El Retiro never had a centralized water system that provided access to the entire community. Years ago, some workers from within the community built a small water catchment tank that collected water from two of the community’s strongest springs, directing the water through a plastic hose to 25 homes in the lower lying area of the community. The water was piped directly from the source to the houses with no central tank for storage and treatment, negatively affecting the quality and quantity of water arriving to the connected houses.
The majority of the families whose houses were not connected to this hose network accessed water from one of the many small streams and springs located throughout the community. A number of homes had connected hoses to one of these water sources to bring the water straight to their houses, while others walked to the nearest sources to bathe, wash clothes, and collect and carry water for household use. During the dry season, some of the sources dry up, and people hadto travel farther away from their homes to access water. Regardless of how they access water, there was no central treatment system, and few families treated their drinking water within their homes, increasing the risk of contracting waterborne sicknesses caused by bacteria and parasites present in untreated water.
The community of El Retiro was very well organized, with a Water Council that had already been sworn in by the local mayor. However, there was been no water fee established or paid by the community or a plumber trained to maintain the current dam structure or wells prior to the arrival of Global Brigades.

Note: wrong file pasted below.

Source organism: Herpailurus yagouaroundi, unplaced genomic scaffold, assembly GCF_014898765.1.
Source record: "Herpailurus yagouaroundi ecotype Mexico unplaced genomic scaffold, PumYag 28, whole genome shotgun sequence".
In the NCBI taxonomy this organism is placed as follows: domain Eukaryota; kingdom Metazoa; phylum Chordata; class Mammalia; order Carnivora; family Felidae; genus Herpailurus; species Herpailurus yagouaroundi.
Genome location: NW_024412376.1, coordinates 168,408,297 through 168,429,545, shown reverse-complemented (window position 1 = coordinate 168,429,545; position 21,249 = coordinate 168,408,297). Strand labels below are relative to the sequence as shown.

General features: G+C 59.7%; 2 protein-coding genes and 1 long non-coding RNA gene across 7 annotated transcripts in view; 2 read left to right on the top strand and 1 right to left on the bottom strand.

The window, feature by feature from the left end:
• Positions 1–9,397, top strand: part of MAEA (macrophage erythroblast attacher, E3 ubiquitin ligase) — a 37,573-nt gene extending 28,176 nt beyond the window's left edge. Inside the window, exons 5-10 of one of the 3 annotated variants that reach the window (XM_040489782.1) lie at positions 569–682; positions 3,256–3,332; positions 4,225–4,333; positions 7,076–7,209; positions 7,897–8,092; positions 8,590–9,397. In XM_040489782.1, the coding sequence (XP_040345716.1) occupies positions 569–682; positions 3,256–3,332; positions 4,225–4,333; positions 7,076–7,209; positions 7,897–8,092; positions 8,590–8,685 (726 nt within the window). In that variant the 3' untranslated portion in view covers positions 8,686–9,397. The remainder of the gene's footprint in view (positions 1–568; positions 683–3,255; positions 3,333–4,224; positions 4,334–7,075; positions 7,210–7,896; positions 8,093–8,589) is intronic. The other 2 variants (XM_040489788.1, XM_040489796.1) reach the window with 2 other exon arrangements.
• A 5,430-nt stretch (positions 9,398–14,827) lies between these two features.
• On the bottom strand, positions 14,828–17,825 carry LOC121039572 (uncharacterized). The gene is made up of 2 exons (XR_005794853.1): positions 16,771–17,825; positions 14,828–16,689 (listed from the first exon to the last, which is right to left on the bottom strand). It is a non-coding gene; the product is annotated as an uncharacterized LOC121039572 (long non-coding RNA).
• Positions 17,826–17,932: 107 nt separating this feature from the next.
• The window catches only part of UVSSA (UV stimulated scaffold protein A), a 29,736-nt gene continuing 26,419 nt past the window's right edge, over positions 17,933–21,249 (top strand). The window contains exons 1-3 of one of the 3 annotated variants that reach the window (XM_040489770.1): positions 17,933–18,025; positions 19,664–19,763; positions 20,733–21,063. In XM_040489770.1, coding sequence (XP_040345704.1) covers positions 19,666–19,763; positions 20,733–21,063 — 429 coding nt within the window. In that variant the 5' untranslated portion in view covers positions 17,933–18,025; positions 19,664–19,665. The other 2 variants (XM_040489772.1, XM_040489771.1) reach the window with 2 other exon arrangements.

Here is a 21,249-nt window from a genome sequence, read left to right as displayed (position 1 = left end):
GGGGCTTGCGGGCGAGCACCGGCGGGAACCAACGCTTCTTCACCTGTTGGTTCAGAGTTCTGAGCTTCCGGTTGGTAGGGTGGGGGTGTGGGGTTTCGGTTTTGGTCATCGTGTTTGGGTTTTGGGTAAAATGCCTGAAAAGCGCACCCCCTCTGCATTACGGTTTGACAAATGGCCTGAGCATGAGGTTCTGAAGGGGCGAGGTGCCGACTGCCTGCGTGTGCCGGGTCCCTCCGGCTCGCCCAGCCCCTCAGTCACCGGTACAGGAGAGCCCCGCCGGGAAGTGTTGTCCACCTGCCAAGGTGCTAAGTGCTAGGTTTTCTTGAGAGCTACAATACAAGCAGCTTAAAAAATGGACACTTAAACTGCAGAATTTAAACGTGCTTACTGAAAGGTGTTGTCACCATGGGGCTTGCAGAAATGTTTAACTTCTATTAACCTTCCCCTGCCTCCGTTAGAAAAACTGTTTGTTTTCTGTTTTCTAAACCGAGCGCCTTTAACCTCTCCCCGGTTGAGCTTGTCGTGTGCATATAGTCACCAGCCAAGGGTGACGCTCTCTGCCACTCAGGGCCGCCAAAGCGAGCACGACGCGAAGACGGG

Water System Solution
Water Brigaders from16 different universities worked in El Retiro from December 2012 to March 2013. During that time, these volunteers worked with community members to:
• Install a new dam at the water source with a control and cleaning valve
• Build and paint a 10,000 gallon tank with chlorinator
• Dig approximately 10,000 meters of trench and install pipeline
• Connect 91 houses, 2 schools, 2 churches and 1 community center
• Paint 64 educational signs to place around the community
• Provide educational seminars to children in the community on water and health related topics
To ensure the sustainability of the project, a new nine member Water Council and a Basic Sanitation Committee were established and trained by Water Brigades. Two community plumbers were also identified and trained to maintain the new system. The community of El Retiro united to build their new water system alongside student volunteers. Not only did they dig trench and lay pipeline, but they also supported student volunteers hosting educational activities promoting healthy behaviors in the community. Together, student volunteers and community members worked together to host a Health and Hygiene fair. Moreover, all participated in a cultural exchange featuring acts ranging from traditional Honduran singing to Bollywood dances at the project inauguration in July 2013.
Water Project Stages
All stages of this water project have been completed.